Supreme Court reinstates Boston Marathon bomber’s death sentence

But last July, the judges agreed with Tsarnaev’s lawyers that the judge overseeing his 2015 trial did not adequately question potential jurors for bias in the case, which received massive publicity.

In overturning Tsarnaev’s death sentence, the panel also said some evidence was improperly withheld that might have indicated his older brother, Tamerlan, was more culpable for the bombing. Tamerlan Tsarnaev was killed as police closed in on the brothers days after the April 2013 bombing.

Justice Clarence Thomas wrote for the majority that there had been no significant errors in U.S. District Judge George A. O’Toole Jr.’s handling of the high-profile trial.

“Dzhokhar Tsarnaev committed heinous crimes,” Thomas wrote, joined by Chief Justice John G. Roberts Jr. and Justices Samuel A. Alito Jr., Neil M. Gorsuch, Brett M. Kavanaugh and Amy Coney Barrett. “The Sixth Amendment nonetheless guaranteed him a fair trial before an impartial jury. He received one.”

In dissent, Justice Stephen G. Breyer addressed only one part of Tsarnaev’s case — his lawyers’ arguments that older brother Tamerlan “took the leading role and induced Dzhokhar’s participation in the bombings.” Specifically, O’Toole said the lawyers could not introduce disputed testimony that Tamerlan previously committed three murders in Waltham, Mass.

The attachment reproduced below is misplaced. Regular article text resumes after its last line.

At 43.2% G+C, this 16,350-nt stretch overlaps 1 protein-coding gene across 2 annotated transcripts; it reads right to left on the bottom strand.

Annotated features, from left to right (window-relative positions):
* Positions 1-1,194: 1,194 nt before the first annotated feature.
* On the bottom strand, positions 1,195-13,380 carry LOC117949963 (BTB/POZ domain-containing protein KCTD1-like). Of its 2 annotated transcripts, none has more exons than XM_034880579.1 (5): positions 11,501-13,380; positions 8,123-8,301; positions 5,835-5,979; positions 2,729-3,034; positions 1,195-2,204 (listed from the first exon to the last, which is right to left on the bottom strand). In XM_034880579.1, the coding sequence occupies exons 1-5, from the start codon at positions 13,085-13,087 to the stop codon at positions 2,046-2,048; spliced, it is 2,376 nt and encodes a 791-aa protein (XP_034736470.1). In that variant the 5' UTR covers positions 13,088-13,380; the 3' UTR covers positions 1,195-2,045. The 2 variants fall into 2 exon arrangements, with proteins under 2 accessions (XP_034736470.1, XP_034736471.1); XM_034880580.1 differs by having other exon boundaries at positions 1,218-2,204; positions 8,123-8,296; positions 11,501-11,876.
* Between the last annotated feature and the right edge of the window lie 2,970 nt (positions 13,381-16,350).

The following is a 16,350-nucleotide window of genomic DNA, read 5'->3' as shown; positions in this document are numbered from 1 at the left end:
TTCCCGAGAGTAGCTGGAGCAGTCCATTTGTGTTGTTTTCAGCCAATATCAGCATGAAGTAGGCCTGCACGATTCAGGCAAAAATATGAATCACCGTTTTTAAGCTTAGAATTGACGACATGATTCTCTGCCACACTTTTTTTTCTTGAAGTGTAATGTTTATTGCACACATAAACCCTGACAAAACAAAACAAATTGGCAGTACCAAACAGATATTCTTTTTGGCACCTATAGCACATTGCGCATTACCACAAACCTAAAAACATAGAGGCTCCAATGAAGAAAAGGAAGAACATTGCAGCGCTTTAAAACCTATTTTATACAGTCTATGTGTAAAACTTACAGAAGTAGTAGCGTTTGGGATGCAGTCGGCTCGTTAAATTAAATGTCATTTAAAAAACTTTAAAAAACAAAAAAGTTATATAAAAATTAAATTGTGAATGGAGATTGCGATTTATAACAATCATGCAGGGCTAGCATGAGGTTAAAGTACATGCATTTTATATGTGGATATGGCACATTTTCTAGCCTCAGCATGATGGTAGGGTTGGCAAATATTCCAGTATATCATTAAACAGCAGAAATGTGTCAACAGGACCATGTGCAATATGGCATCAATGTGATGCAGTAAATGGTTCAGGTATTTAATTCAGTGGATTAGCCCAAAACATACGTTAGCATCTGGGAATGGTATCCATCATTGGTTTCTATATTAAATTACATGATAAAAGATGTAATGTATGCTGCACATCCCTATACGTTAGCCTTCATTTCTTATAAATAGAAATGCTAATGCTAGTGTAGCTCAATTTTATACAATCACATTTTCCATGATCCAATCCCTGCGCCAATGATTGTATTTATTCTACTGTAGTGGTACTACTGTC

That could have raised doubt at the sentencing phase about Dzhokhar’s role, Breyer wrote, and “it would have taken only one juror’s change of mind to have produced a sentence other than death, even if a severe one.”

Thomas countered that O’Toole was right not to introduce the unrelated murder, partly because there was no way to “confirm or verify the relevant facts, since all of the parties involved were dead.”

Breyer’s dissent was joined by Justices Sonia Sotomayor and Elena Kagan. But neither joined a part of the opinion in which Breyer expressed his doubts about capital punishment.

“I have written elsewhere about the problems inherent in a system that allows for the imposition of the death penalty,” Breyer wrote. “This case provides just one more example of some of those problems.”

The case created a dilemma for the Justice Department, which had asked the Supreme Court to reverse the appeals court decision. But Tsarnaev would not be executed in the near term, since President Biden has halted federal executions and opposes the death penalty.

The case is U.S. v. Tsarnaev.

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